63. The Laurel of Apollo(阿波罗的月桂冠)

One day Cupid, the son of Venus, sat on the bank of a river, playing with his bow and arrows. The arrows were very tiny. Some of them had points of gold and the others points of lead. With the former Cupid shot love into people’ s hearts; with the latter he shot fear into them. Just then Apollo, the great sun-god, happened to walk along the bank of the same river and when he saw Cupid at his play, he laughed at him and said, “ Ho! What are such little arrows as these good for? ” Cupid’ s feelings were very much hurt at this. He said nothing, but decided to use his arrows on Apollo. So he drew out two arrows a leaden one and a golden one. Looking all about him for some mark for his arrow, he saw Daphne, the daughter of the river-god, walking through a grove. Cupid shot the leaden-pointed arrow straight at Daphne’ s heart. With the golden one he struck Apollo. As soon as Apollo saw Daphne, he loved her very much, but she was afraid and ran away. Apollo ran after her, calling that there was nothing to fear, but she would not stop running .The faster Apollo followed, the faster Daphne ran. She ran till she came to the bank of her father’s river, and she was so tired that she could run no farther. She called to her father for help. The river-god heard her, and before Apollo could overtake her, changed her into a tree, a beautiful tree with glossy evergreen leaves and pink blossoms as beautiful own cheeks. When Apollo came up with Daphne, there she stood on the bank of the river, not a nymph any longer, but a beautiful tree. Apollo gathered some of the leaves and made himself a wreath of its evergreen leaves, which he always wore for Daphne’s sake. This tree still grows in Greece and is called the Laurel of Apollo.

 

 

64. Noah's Ark(诺亚方舟)

The Bible story tells that men and women became so wicked that God was sorry He had made the Earth. He looked at the way men and women were living, and determined to punish them by sending a great flood; but there was one good man, and for his sake God saved the Earth. This man was Noah. He called Noah, we are told, and bade him build a great Ark out of wood, with rooms in it for his wife and is sons, and his sons’ wives, with one great window and with a mighty door in the side, The Ark was to be covered with pitch inside and outside, and to be built so well that-it should have room for two of every living thing, with food for each one. Noah, having made the Ark, called two of every living thing upon the Earth-animals, birds, and insects; and, laying in a great quantity of food, he himself, and his wife and his children, with all these other living things, entered the Ark. When they were all in, the windows of the heavens were opened, and the water covered the highest mountains. And in the flood the wicked perished. But God remembered Noah. The rain ceased, the waters passed away, and the sun-light went into the Ark. Then Noah let a raven fly from the window of the Ark, and in did not come back to him. Noah then sent out a dove, which flew terrified above the waters and returned to the window of the Ark. After seven days more Noah sent out the dove again, and this time it returned bearing in its bills a leaf of olive. Noah then knew that the Earth was dry, and when he again sent the dove forth it did not return. Then Noah came out with his family, and on an altar of stones they offered thanks to God. So God was pleased with Noah, and set a bow of light in the sky after the rain.

 

 

65. The Forbidden Fruit(禁果)

When God created the world the man was quite alone. Seeing this, God said, “It is not good that the man should be alone; I will make a good companion for him.” He caused a deep sleep to fall upon the man, and took one of his ribs, and out of this rib, he made a woman. We call this man Adam and this woman Eve. God let Adam and Eve rule the earth and enjoy it. Adam and Eve lived in the Garden of Eden in peace and happiness! The animals came to them when they called them; the birds sang above their heads as they walked; and the fish came to the side of the lake to watch them as they stood in the sunlight. What a happy Garden this was! What a peaceful Paradise this was! But this happy and peaceful life did not last long. The Bible tells us a strange story which fills our eyes with tears. And this is that strange story which the Bible tells us. God had given man everything on the earth except one thing. There was one thing which man was not to do. If man did this one thing, he would lose all his peace and all his happiness. And man did do this very thing. The one thing man was not to do was to eat of the fruit growing on a certain tree in the Garden of Eden. There were a thousand other of which man might eat, but only this one was forbidden. It was God’s test of man’s love. If man loved God, he would not eat of this tree; if he did not love God, he would disobey. So, you see, this was God’s test of man’s love. Well, Satan, the wicked Tempter, took the form of a serpent and glided into the Garden of Eden, and sought out Eve while she was away from her husband’s side, and suggested to her that she should eat of the fruit. And, although Eve did not at once obey him, she argued with him, instead of driving him from her. So the temptation to eat the fruit stayed in her mind; she allowed herself to think about it ; and at last the temptation was too great for her. She ate the fruit, and took it to Adam, and persuaded him also to do this forbidden thing. Then Adam and Eve heard the voice of God, and they were afraid and hid themselves in the trees. And God punished them. But the punishment was not a cruel one. He made them go out of the Garden of Eden and toil for their existence. Now, though work is hard, it is yet far better than idleness; and in setting man to till the earth, God has provided him with the opportunity of becoming better and kinder and purer. Have you ever seen a picture of Adam and Eve going out with tears and shame from their beautiful Garden of Innocence? And did you ever notice that over them the face of God was smiling with love and pity? God knows that His children shall one day return to their garden and to Him.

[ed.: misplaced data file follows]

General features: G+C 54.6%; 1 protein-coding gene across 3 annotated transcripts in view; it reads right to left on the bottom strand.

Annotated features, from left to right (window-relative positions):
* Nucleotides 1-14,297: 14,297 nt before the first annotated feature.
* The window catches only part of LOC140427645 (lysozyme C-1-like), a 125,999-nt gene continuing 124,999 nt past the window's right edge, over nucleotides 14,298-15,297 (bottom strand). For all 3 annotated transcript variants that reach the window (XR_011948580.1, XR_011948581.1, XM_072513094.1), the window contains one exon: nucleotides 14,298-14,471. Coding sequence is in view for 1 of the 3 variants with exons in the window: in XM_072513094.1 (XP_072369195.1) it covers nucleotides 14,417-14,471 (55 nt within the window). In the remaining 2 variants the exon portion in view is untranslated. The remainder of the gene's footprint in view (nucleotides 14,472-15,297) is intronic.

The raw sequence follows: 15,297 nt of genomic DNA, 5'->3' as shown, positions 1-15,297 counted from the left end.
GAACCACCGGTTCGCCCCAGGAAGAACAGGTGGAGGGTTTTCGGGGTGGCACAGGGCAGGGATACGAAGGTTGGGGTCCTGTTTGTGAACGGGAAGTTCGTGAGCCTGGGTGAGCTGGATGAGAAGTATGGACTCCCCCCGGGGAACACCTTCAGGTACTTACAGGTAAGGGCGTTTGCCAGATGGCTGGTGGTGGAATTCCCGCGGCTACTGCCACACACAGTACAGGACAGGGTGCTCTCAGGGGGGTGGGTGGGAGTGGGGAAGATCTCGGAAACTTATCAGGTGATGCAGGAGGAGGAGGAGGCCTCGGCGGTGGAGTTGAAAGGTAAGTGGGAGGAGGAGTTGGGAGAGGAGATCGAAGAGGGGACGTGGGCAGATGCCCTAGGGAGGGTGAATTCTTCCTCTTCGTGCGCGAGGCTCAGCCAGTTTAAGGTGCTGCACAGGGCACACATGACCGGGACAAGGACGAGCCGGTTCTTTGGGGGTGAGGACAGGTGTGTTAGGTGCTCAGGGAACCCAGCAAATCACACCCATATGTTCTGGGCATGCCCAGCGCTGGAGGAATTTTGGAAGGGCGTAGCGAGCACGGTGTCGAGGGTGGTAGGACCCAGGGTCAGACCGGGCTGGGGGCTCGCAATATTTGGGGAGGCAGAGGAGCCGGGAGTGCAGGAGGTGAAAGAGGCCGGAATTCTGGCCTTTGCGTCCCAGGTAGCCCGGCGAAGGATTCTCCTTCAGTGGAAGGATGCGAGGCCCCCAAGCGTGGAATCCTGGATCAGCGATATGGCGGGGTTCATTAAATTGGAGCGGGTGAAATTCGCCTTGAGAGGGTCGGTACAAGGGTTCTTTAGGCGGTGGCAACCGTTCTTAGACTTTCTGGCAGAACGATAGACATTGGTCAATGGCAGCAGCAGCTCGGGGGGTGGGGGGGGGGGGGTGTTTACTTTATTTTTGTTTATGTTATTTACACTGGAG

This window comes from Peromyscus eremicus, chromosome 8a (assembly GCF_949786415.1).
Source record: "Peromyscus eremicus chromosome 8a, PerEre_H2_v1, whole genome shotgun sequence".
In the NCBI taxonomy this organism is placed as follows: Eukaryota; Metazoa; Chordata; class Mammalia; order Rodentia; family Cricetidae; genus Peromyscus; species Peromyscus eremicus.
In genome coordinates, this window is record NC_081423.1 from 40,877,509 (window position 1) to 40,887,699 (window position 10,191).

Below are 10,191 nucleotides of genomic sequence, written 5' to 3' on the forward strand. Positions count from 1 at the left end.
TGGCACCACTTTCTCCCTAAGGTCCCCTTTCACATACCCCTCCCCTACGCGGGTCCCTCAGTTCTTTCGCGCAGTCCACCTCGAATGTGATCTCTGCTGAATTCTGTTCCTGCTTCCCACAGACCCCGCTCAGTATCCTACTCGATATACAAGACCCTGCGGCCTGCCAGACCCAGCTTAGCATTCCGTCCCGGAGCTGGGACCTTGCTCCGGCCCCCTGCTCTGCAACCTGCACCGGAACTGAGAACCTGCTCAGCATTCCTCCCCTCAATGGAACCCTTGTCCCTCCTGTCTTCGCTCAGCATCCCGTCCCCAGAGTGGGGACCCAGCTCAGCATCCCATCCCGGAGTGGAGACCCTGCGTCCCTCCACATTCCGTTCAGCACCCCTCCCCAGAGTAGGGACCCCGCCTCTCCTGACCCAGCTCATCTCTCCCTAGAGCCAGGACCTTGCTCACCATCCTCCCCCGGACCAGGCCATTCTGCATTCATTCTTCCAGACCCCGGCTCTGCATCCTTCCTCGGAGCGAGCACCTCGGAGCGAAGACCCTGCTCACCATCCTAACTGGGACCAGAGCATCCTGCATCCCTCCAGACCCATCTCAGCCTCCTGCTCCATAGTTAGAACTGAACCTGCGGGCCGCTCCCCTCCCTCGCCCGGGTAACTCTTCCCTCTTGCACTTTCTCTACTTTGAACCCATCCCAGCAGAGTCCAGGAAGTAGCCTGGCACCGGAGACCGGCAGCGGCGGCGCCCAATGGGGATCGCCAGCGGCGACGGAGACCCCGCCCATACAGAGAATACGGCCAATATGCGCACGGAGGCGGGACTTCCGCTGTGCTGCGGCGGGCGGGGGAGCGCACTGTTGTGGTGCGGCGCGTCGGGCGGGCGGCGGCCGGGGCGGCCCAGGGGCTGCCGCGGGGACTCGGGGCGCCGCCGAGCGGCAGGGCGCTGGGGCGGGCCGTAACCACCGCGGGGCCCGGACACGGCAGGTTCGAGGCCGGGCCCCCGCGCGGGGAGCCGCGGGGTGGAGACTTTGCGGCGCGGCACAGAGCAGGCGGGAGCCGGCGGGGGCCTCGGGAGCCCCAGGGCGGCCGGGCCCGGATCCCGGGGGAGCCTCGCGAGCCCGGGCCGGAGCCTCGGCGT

66. The Tower of Babel{巴比塔}

We are told that in the beginning of the world all the people lived in one place. By and by, that part of the earth became very crowded, and many families began to move from place to place, looking for new homes. All the people moved into a country between two great rivers, the Tigris and the Euphrates. Here they found that the soil could be made into bricks, and that the bricks could be heated and made hard. So it was easy to build houses to live in. Then they wanted to build a great city and rule all the people around them. The people said to one another: "Let us build a great tower, the top of which will reach to the sky. And let us give a name to our city, that we may be kept together and not scattered over the earth." So they began to build their great tower with bricks, which they piled up one story above another. But God did not wish all the people on the earth to live close together. God knew that if they all lived together, those that were wicked would lead away from God those that were good, and all the world would become evil again, as it had been before the flood. So while they were building the great tower, God  caused their speech to change. At that time all men were speaking the same language. But now they could not understand one another. The people that belonged to one family could not understand those of another family----just as, at the present time, the English cannot talk to the French until they have learned the French language. So the people scattered to the north and to the south, to the east and to the west, and the earth became covered with many people, living in many lands and speaking many languages. Thus the tower stayed forever unfinished, and the city which they had built was named Babel, which means confusion, because it was there that God changed the language of all the earth. The city was afterward known as Babylon, and the tower as the Tower of Babel.